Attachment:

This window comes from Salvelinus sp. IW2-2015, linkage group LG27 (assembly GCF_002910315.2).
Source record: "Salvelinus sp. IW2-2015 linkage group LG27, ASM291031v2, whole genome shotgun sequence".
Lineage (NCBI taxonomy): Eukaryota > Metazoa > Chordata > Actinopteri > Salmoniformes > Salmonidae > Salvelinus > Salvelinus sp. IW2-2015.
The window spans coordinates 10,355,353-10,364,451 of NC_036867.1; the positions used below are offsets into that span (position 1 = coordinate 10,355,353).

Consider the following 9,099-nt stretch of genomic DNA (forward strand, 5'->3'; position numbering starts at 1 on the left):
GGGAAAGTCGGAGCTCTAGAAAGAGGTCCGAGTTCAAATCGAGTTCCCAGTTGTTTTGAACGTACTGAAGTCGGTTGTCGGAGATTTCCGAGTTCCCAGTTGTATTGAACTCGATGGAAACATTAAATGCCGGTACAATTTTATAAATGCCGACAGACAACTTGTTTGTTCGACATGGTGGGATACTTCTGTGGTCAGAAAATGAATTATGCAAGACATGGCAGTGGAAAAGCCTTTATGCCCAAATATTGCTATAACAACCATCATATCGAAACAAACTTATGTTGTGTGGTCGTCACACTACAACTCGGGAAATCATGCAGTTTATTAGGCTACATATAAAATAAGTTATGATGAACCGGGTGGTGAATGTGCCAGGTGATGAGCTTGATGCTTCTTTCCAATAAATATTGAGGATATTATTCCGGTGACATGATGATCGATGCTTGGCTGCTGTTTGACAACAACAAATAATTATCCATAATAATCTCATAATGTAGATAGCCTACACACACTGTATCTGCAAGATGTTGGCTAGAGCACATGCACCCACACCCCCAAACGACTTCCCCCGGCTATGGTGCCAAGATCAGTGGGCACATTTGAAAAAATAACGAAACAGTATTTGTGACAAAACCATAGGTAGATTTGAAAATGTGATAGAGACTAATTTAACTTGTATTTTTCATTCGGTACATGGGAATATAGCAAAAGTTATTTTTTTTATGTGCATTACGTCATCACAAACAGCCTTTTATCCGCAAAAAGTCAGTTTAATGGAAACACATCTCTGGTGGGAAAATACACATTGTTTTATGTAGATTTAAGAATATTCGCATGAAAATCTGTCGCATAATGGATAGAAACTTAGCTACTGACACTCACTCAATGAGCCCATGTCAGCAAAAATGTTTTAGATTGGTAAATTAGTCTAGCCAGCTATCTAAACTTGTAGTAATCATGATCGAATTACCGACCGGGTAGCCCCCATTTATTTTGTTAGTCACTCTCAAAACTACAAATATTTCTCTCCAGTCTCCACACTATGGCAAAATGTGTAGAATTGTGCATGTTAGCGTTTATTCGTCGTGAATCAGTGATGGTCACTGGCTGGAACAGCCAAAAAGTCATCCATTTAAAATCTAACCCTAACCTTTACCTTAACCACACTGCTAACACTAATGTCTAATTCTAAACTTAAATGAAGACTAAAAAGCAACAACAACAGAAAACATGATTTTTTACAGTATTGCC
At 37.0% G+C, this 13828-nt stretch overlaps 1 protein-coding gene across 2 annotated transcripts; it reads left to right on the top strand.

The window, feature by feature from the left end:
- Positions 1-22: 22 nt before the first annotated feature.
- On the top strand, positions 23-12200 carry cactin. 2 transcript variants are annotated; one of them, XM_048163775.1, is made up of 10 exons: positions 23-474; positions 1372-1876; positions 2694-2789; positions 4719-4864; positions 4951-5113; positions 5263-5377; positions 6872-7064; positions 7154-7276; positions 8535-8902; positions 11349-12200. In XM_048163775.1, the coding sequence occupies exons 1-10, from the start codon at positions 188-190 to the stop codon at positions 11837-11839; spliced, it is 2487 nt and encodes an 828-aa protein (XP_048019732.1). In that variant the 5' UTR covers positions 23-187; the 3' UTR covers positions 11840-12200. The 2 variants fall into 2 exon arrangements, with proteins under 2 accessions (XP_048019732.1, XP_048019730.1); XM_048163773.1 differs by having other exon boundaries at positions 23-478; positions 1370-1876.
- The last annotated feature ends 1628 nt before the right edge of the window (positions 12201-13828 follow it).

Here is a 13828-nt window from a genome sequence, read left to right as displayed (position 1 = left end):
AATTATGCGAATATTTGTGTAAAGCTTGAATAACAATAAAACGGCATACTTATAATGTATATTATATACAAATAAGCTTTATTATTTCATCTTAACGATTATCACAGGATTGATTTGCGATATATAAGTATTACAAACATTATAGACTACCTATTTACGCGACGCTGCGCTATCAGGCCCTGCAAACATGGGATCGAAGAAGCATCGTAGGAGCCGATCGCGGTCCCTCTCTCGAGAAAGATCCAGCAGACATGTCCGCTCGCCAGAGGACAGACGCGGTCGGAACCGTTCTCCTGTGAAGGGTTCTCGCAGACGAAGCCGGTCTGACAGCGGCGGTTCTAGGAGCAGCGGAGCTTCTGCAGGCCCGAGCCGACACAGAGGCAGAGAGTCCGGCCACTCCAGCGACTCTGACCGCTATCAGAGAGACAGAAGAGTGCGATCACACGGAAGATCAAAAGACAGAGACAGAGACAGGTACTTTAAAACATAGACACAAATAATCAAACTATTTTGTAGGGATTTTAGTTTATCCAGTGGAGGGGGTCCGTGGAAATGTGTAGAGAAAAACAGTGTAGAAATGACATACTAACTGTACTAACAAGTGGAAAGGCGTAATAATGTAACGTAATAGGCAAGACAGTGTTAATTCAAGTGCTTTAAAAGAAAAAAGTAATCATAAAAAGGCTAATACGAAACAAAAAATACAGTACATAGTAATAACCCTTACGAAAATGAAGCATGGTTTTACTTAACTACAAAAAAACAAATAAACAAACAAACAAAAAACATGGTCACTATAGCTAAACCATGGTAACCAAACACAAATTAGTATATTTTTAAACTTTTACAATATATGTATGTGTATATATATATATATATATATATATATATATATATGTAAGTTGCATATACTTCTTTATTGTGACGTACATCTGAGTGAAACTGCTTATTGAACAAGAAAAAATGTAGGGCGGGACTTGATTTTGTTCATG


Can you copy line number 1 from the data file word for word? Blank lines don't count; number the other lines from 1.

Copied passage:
This window comes from Salvelinus sp. IW2-2015, linkage group LG27 (assembly GCF_002910315.2).